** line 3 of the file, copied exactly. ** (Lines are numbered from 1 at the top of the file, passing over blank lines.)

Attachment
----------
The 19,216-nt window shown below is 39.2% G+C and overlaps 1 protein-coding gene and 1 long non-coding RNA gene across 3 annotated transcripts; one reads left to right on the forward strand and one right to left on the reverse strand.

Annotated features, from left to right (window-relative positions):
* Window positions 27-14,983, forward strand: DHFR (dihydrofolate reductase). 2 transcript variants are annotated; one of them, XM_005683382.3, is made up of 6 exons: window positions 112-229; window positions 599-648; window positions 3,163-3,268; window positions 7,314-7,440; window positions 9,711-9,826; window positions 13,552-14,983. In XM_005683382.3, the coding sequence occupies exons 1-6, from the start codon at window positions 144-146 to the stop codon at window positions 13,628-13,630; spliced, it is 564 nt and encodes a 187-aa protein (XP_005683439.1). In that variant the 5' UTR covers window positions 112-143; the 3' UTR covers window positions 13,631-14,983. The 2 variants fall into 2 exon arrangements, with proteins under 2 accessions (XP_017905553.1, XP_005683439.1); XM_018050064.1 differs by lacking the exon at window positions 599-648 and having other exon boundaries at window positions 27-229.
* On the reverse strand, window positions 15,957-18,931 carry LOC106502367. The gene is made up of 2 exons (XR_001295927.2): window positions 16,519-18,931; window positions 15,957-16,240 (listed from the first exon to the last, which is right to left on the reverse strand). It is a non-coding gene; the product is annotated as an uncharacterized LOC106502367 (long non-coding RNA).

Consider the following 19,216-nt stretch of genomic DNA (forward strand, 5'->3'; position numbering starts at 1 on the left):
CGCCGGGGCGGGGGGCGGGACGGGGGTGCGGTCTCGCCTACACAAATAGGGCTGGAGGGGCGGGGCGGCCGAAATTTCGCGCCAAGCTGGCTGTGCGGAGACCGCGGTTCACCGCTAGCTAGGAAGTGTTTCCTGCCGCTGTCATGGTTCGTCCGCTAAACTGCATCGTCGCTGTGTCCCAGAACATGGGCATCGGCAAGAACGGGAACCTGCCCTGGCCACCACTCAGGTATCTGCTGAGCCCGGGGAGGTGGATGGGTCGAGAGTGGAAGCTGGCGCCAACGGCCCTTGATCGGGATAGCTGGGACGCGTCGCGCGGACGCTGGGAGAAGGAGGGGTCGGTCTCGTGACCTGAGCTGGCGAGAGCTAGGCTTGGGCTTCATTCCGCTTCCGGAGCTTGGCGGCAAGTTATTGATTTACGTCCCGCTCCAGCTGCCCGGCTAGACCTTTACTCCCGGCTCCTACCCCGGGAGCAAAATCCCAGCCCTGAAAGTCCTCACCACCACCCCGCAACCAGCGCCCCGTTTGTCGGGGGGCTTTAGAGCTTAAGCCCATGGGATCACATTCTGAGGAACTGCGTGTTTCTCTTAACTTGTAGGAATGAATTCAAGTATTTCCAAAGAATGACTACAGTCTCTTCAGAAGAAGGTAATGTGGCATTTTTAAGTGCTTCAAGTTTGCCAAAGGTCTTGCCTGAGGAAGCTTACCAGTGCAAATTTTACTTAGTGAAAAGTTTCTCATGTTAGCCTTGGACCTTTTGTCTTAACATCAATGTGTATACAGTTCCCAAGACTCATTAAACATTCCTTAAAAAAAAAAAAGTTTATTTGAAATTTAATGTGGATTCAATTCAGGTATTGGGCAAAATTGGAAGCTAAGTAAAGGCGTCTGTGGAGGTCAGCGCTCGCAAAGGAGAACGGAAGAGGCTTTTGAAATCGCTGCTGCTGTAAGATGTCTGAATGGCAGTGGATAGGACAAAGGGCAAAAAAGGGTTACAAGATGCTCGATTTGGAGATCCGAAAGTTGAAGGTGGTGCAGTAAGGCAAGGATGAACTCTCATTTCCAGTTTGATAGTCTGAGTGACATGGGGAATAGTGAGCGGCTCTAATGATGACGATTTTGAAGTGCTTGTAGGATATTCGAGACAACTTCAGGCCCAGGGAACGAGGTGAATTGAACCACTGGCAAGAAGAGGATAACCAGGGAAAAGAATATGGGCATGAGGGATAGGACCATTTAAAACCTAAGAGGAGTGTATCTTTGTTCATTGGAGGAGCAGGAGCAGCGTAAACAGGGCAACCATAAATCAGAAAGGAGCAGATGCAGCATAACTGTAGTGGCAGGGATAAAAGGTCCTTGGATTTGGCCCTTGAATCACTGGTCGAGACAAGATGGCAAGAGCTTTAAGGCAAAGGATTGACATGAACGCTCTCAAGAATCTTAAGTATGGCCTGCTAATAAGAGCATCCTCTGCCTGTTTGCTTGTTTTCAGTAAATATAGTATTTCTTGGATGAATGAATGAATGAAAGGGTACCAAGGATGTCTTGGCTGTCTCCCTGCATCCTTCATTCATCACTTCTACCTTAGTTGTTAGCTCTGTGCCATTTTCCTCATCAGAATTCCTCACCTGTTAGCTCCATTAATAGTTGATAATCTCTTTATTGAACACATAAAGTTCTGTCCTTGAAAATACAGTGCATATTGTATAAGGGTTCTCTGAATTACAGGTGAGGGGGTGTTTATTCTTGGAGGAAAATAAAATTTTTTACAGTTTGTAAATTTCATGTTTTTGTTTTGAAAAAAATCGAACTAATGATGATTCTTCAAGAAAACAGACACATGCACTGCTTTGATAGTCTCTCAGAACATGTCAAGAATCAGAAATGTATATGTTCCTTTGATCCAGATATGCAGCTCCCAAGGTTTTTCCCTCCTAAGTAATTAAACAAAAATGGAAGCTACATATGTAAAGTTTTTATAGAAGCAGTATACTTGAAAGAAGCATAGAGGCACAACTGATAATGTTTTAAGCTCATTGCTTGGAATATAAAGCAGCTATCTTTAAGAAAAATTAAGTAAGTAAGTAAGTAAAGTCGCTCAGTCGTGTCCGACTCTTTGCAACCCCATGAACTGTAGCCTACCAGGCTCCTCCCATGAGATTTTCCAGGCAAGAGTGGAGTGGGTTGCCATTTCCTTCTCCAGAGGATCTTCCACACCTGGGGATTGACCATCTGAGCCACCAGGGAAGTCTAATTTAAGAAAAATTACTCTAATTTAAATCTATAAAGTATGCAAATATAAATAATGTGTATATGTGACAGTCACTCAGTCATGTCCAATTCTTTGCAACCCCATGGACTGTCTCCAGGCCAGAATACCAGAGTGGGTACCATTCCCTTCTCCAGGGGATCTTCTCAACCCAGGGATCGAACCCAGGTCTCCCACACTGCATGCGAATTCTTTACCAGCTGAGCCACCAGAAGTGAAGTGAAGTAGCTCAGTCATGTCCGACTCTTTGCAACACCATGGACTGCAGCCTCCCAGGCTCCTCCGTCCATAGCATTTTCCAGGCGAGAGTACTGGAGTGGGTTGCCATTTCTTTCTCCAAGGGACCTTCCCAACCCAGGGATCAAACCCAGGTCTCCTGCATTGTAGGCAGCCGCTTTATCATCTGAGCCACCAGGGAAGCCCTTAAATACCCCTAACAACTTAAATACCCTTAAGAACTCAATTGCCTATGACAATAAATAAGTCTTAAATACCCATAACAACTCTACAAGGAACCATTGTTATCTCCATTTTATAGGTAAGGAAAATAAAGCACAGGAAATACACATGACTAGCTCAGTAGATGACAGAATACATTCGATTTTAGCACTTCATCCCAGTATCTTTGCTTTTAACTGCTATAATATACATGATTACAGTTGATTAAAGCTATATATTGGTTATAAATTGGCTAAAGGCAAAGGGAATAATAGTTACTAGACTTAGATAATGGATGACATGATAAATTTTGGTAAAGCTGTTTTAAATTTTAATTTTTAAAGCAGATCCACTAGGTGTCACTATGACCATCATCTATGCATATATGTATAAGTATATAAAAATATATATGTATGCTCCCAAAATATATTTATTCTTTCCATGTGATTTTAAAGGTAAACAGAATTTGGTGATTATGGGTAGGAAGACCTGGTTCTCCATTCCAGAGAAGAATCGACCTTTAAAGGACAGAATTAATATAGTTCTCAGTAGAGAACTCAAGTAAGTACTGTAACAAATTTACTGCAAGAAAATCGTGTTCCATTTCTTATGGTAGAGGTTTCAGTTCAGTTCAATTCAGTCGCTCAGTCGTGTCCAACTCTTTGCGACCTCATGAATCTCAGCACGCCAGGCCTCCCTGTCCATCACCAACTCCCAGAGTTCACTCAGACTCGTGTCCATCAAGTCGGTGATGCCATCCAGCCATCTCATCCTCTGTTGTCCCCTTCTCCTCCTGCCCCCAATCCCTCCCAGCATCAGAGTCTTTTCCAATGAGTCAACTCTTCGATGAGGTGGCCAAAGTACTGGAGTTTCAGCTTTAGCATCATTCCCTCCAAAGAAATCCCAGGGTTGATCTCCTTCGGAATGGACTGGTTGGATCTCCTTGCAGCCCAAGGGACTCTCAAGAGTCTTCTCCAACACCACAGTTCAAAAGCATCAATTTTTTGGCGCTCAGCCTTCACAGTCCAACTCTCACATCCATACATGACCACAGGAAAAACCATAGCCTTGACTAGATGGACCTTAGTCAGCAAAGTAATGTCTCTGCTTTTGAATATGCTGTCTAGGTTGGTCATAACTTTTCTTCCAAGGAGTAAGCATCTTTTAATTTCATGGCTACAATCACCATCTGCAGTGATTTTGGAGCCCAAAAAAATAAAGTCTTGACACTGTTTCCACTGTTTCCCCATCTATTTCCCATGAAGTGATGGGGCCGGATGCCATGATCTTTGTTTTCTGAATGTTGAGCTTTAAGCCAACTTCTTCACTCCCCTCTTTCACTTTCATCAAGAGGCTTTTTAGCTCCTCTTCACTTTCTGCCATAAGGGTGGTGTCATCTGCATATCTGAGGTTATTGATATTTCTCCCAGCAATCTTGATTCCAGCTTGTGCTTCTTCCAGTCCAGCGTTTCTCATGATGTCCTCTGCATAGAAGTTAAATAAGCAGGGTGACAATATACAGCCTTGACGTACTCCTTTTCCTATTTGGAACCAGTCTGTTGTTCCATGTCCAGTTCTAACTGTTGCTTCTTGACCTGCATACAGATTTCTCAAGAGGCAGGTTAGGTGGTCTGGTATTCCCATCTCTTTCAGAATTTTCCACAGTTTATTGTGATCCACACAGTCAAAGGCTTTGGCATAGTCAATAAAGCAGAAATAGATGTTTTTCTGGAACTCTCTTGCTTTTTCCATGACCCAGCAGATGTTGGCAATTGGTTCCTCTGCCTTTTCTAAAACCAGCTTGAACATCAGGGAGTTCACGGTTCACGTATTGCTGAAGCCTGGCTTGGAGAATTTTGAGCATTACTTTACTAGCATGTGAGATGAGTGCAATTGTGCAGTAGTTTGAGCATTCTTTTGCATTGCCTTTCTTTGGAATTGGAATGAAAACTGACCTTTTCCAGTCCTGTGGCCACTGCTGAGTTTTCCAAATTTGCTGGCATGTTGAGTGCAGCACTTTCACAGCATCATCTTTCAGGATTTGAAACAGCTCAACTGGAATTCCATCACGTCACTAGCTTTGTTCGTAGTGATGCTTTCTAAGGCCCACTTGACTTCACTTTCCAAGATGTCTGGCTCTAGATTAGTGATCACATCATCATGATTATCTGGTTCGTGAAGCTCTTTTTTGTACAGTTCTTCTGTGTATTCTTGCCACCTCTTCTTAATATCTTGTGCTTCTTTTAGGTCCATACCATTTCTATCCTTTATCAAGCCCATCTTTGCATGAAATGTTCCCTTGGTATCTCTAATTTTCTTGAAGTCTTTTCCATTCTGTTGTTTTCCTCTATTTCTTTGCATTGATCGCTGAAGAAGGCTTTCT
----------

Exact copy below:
* Window positions 27-14,983, forward strand: DHFR (dihydrofolate reductase). 2 transcript variants are annotated; one of them, XM_005683382.3, is made up of 6 exons: window positions 112-229; window positions 599-648; window positions 3,163-3,268; window positions 7,314-7,440; window positions 9,711-9,826; window positions 13,552-14,983. In XM_005683382.3, the coding sequence occupies exons 1-6, from the start codon at window positions 144-146 to the stop codon at window positions 13,628-13,630; spliced, it is 564 nt and encodes a 187-aa protein (XP_005683439.1). In that variant the 5' UTR covers window positions 112-143; the 3' UTR covers window positions 13,631-14,983. The 2 variants fall into 2 exon arrangements, with proteins under 2 accessions (XP_017905553.1, XP_005683439.1); XM_018050064.1 differs by lacking the exon at window positions 599-648 and having other exon boundaries at window positions 27-229.